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Old 09-13-2005, 07:53 PM   #21
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If your kid is that smart I would be irritated that he wasn't accepted into the program also. I was in the gifted program back in Elementry school and from what I remeber. They were looking for people who could "think outside the box". I don't know if your son can do this or not but I can kind of see where the psychologist is coming from. But then again in 2nd grade I was the best math student in our class and I don't know if I was exactly "gifted" but I was still in the gifted program. If he is doing THAT well you might want to get him into a private school where the material is more advanced and the classes are smaller and such. I switched to a private school in 5th grade because my parents weren't happy with my performance in school. They had talked it over with my 4th grade teacher and decided private school would be best for my education/future. On my 3rd and 4th grade report card the teacher wrote "...is easily distracted" "caught looking out the window often". This wasn't because I had ADD or anything it was simply because the material was too easy and I became bored with it. One of my good friends who was in the "gifted" program has the same problem. He's really smart its just that the material is too easy and he gets bored with it and stops trying. His parents/teachers are constantly on his back for it. I hope this doesn't happen to your son, but right now its too early to tell. Don't give up yet! Your school might come around and let him in. Have them do a second evaluation or something.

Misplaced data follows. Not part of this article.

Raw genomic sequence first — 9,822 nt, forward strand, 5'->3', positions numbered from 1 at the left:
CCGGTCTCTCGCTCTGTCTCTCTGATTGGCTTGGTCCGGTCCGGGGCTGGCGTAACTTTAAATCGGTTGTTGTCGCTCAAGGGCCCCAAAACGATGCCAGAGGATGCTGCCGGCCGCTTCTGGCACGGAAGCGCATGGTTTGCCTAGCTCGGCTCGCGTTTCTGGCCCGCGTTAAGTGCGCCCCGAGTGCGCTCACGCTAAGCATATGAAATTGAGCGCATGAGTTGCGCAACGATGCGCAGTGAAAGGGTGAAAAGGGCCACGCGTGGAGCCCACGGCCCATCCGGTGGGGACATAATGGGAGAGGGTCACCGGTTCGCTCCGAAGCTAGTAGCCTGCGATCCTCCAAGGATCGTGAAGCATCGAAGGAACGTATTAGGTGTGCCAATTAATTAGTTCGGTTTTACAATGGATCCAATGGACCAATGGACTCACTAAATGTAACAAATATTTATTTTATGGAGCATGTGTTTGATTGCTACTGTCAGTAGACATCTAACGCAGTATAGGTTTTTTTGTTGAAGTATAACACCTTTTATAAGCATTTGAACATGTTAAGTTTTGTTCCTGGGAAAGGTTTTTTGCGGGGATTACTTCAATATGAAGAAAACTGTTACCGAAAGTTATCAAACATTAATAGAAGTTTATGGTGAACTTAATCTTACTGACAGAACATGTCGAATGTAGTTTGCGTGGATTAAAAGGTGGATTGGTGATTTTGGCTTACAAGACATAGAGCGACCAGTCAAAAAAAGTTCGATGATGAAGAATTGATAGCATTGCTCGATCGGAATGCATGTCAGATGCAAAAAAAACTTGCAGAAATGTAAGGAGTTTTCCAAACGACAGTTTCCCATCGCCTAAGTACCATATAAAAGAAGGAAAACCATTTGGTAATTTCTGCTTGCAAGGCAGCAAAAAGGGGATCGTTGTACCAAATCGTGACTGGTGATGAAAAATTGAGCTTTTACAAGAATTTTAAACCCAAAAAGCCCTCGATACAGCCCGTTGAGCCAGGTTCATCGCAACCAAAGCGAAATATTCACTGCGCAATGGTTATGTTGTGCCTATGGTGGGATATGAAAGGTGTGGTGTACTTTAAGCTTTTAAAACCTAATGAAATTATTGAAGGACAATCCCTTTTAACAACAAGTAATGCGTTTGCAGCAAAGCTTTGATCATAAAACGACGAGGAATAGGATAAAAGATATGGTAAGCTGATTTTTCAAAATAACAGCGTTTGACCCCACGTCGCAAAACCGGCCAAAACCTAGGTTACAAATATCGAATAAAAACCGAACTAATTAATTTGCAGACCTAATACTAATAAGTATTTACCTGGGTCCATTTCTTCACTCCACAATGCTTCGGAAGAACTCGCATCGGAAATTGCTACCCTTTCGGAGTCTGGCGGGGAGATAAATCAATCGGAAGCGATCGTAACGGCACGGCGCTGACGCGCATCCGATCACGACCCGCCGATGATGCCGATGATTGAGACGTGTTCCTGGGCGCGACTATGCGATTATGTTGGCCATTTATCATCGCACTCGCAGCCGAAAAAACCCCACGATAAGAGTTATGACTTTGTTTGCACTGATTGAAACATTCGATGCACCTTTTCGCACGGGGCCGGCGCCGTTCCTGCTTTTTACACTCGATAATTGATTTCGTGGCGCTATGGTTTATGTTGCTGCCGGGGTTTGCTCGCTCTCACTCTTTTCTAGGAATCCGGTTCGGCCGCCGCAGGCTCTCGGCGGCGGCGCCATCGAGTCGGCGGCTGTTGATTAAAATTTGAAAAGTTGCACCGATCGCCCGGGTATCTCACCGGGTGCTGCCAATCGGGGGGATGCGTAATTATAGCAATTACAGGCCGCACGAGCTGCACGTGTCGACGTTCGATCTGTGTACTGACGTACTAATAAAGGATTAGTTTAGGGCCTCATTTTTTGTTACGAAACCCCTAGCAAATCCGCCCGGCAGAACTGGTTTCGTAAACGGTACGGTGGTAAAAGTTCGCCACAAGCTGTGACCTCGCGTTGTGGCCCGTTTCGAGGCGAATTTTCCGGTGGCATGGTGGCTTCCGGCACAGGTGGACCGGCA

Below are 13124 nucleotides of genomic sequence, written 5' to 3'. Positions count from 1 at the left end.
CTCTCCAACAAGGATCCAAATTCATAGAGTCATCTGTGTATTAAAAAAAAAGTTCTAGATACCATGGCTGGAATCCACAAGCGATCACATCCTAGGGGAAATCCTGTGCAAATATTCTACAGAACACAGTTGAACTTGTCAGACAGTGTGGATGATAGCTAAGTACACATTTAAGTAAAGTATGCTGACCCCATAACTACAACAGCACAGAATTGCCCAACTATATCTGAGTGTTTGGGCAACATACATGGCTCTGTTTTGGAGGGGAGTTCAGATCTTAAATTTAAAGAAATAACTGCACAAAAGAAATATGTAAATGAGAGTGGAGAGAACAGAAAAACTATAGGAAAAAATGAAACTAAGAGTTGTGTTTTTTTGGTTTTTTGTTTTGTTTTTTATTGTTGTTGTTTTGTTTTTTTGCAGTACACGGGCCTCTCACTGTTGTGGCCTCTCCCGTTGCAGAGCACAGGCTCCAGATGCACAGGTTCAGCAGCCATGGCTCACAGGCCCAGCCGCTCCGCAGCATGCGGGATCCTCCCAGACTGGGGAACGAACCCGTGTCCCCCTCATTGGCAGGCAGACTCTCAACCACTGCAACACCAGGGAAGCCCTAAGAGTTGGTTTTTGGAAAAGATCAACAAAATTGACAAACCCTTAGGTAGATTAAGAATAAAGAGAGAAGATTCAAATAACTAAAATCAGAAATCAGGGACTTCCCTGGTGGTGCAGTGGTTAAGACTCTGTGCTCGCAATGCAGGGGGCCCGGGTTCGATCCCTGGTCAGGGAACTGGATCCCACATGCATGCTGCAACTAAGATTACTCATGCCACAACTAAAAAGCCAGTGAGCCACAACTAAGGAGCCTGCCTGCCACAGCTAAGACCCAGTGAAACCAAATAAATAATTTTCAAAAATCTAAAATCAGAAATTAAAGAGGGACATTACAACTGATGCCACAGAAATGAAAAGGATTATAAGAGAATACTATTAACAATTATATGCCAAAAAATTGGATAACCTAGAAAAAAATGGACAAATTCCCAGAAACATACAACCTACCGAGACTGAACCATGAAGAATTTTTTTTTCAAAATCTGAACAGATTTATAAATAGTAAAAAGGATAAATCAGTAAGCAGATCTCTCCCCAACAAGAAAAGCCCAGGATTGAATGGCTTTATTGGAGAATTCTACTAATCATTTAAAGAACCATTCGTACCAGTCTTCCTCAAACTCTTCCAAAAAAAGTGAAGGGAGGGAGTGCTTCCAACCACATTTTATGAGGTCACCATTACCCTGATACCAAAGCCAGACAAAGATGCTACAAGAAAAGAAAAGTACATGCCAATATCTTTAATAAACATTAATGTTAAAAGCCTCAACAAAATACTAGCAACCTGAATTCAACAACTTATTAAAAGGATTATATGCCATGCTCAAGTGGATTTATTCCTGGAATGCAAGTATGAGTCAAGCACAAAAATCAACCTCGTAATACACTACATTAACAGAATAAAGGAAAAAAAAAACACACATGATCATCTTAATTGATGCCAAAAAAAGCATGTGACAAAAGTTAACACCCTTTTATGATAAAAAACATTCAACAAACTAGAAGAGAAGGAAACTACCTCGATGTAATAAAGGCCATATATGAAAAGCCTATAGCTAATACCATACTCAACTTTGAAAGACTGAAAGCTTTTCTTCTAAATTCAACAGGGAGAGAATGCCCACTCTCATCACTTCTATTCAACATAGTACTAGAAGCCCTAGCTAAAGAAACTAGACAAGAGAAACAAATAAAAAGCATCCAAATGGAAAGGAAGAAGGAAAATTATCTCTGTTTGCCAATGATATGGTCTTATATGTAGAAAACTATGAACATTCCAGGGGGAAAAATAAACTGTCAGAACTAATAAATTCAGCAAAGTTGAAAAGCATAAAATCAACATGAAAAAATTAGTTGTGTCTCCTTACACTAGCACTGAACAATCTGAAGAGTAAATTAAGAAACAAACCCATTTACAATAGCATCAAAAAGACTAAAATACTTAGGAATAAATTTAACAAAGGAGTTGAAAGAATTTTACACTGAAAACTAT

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Old 09-13-2005, 07:56 PM   #22